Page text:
The inaugural Americas Print Show, APS, was held August 17–19, in Columbus, Ohio, and while it had some hiccups, the general consensus, from exhibitors and attendees, was that it was a worthwhile event. What does this tell us about the future of industry events?
As we all arise from the bunkers and head out to industry events, many for the first time since 2019, it’s common to greet old friends and colleagues with, “It’s great to be back at shows again!” And yet, the existential question we keep asking ourselves is, “What is the future of shows?”
The Americas Print Show, APS, was held August 17–19, in Columbus, Ohio, and like the maiden voyage of any event, it had some hiccups, but the general consensus, from exhibitors and attendees, was that it was a worthwhile event. “As an attendee, I found the event helpful,” said Randy Beck, President of SCP Group, a Sharon, Pa.-based company that specializes in digital printing, direct mail, and wide-format. “I assume each printer is asking themselves, ‘Where do we go, what do we offer in today’s market?’ The show had a good balance of vendors, so each of us can get the information to make these difficult decisions.”
Some exhibitors also found that the show exceeded expectations. “In the new normal of regional trade shows, the Americas Print Show, APS, was a huge success for Graphco,” said Chris Manley, President of Graphco. “Not only did we sell the smaller machines we brought to the show, but amazingly a customer from eight hours away walked up to our stand to ask about RMGT. We sold them a 9 Series press with LED on Monday and the press is shipping out later this month. I’ll trade that result for crowded aisles any time.”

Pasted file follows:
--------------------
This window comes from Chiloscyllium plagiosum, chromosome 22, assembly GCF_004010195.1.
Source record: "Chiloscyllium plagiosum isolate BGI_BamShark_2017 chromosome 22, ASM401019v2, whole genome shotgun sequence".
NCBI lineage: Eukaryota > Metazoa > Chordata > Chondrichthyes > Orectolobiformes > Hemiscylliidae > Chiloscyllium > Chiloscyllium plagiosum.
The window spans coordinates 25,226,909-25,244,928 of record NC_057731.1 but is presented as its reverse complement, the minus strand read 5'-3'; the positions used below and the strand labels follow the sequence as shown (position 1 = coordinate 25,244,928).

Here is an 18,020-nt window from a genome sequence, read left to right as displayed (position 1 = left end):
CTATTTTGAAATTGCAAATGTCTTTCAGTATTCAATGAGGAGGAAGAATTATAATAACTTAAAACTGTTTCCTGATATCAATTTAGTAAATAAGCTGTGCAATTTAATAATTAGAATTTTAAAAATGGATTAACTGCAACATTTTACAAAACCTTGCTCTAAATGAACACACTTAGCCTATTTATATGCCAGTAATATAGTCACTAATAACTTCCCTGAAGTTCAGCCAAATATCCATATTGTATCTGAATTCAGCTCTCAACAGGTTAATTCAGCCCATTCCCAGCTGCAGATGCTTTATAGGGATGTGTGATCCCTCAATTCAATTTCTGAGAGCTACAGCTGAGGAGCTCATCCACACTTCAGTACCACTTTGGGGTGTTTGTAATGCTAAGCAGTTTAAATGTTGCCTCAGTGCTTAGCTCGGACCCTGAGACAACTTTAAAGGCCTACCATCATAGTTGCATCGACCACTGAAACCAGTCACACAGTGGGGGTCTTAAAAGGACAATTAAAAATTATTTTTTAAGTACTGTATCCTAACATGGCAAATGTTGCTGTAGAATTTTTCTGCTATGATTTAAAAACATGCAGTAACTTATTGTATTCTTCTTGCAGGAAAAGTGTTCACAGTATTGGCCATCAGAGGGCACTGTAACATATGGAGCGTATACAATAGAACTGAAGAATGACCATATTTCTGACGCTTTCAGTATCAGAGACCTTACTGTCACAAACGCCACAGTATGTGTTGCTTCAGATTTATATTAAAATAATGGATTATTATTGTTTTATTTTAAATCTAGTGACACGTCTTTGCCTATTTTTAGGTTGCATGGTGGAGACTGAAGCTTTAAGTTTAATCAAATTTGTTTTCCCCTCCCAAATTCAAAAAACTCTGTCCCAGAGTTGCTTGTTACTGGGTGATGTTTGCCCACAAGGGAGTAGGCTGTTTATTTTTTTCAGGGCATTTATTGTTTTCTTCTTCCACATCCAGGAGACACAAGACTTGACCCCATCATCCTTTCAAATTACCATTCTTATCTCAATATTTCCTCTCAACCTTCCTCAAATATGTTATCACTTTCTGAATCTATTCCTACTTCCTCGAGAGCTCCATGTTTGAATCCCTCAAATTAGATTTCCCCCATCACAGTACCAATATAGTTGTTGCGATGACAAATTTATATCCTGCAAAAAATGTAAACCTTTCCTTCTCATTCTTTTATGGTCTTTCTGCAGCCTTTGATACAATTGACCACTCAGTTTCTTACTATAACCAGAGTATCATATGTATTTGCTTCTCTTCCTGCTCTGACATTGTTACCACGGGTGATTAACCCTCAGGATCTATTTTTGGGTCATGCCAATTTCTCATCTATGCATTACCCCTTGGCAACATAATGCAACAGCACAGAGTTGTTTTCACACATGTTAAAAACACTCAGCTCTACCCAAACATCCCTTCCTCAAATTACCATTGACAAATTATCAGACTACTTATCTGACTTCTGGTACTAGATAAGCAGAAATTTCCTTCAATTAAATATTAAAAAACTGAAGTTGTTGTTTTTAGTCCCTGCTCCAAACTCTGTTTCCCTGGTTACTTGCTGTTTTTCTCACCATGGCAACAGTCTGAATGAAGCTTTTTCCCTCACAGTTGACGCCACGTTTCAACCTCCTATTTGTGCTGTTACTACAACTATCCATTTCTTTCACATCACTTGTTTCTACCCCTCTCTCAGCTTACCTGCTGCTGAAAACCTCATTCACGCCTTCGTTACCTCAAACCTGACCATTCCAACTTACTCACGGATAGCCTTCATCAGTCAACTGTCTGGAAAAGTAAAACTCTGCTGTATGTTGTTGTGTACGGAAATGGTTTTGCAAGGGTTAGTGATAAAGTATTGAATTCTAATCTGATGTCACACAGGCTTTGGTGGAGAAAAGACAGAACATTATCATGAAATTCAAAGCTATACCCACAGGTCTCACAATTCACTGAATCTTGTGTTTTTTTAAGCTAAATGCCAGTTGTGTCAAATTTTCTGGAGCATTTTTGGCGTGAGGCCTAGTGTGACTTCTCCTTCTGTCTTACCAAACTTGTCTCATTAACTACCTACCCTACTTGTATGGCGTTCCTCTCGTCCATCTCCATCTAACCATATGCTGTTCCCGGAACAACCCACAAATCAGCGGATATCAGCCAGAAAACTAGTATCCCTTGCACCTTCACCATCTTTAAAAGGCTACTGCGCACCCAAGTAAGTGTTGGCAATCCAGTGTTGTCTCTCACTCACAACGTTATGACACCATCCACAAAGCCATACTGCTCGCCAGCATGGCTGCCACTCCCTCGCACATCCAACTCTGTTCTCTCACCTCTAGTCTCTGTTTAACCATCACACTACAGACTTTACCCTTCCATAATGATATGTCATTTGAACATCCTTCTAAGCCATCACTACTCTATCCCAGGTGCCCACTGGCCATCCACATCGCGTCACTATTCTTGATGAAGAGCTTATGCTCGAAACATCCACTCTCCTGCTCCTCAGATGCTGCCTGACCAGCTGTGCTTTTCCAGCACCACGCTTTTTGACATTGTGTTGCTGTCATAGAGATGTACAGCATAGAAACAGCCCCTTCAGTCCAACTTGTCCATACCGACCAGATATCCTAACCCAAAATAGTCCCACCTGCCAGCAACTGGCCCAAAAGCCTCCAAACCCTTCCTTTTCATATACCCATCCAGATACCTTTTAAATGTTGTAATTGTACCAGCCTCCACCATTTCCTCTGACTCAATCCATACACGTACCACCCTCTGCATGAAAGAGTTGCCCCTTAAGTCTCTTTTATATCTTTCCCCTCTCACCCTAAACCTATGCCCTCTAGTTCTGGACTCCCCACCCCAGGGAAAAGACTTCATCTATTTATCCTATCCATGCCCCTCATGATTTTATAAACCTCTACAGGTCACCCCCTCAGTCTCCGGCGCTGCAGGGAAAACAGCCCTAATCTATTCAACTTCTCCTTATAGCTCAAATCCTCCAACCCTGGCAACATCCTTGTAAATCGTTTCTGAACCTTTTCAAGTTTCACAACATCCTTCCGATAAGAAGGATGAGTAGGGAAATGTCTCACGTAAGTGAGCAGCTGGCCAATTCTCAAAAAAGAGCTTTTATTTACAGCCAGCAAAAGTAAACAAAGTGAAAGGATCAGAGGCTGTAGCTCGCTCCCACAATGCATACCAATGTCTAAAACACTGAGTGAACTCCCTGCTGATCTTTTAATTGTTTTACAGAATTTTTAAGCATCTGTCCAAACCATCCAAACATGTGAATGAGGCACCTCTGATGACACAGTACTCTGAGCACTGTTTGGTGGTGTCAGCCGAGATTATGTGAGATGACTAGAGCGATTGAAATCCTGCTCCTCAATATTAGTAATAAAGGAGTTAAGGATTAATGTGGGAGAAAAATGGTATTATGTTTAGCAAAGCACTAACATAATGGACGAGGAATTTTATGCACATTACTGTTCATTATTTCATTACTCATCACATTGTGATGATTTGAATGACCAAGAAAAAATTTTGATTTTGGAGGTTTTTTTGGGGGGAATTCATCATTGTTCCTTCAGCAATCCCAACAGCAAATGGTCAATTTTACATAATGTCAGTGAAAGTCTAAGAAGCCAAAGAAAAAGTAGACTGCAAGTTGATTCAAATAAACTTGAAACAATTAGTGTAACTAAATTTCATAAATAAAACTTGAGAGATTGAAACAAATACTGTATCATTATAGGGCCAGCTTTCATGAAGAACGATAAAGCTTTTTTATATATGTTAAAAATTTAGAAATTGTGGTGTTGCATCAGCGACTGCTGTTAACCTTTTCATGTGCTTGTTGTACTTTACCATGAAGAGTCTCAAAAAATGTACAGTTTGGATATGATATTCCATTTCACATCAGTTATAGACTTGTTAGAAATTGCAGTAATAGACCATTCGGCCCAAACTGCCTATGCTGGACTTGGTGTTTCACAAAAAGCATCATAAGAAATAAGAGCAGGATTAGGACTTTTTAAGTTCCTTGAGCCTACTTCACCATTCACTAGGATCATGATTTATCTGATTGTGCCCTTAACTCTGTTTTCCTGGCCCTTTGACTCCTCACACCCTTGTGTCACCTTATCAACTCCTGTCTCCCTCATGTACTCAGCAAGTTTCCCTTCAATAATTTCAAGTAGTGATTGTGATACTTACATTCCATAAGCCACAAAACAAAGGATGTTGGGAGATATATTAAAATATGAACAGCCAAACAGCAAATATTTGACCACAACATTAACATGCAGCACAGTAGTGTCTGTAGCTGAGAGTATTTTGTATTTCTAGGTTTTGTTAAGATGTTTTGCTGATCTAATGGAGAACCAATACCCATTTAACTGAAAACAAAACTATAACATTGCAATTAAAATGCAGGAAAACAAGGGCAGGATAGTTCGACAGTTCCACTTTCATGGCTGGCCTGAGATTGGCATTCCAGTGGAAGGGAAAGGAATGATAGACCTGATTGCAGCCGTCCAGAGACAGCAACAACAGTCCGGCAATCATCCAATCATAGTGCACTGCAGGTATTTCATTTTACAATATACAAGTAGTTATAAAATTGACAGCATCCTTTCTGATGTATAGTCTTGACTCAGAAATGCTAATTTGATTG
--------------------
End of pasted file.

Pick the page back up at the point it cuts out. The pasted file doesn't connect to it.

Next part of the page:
Not all exhibitors shared that sentiment, and one recurring comment we heard from exhibitors, especially Friday, was that attendance was not what they had expected. “I want to support the printing industry and don’t want to seem disparaging to an industry I love so much,” said Kevin Abergel, President of Taktiful, digital embellishments consultancy. “That being said, I cannot fathom why the local printers did not support the show; it was free to attend.”
But according to APS President Jim Cunningham, local printers were in attendance. “Columbus and central Ohio printers did show up pretty well,” he said. “All of the bigger printers including West Camp Press, who had a booth, and Robin Printing and Fraga Graphics who participated on panels for Girls Who Print, and Workforce Development were at APS. In addition, the presidents of Robin Enterprises, Hopkins Printing, Kenwell Printing, and West Camp Press attended, and Baesman had more than a dozen people attend. Three large in-plants were also in attendance.”